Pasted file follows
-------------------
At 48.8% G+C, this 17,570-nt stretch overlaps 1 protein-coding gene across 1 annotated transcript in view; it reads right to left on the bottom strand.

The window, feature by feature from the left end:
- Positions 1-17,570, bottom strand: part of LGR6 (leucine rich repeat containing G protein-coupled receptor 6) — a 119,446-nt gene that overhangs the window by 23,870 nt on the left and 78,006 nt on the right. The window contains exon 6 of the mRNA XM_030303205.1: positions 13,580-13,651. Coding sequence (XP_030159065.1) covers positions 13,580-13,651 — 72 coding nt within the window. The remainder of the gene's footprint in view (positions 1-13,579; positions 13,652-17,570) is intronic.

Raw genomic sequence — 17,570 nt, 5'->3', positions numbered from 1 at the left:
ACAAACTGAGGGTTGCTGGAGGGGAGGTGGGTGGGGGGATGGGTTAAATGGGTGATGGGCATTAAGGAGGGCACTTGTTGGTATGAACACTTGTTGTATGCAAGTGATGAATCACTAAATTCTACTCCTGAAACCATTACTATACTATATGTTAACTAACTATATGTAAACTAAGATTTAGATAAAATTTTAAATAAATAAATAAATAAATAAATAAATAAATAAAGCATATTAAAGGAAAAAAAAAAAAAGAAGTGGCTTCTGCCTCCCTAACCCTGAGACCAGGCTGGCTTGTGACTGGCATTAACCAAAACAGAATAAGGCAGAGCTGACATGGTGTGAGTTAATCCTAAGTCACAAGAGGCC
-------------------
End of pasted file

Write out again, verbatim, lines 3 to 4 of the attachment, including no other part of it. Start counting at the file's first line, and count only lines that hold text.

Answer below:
- Positions 1-17,570, bottom strand: part of LGR6 (leucine rich repeat containing G protein-coupled receptor 6) — a 119,446-nt gene that overhangs the window by 23,870 nt on the left and 78,006 nt on the right. The window contains exon 6 of the mRNA XM_030303205.1: positions 13,580-13,651. Coding sequence (XP_030159065.1) covers positions 13,580-13,651 — 72 coding nt within the window. The remainder of the gene's footprint in view (positions 1-13,579; positions 13,652-17,570) is intronic.

Raw genomic sequence — 17,570 nt, 5'->3', positions numbered from 1 at the left: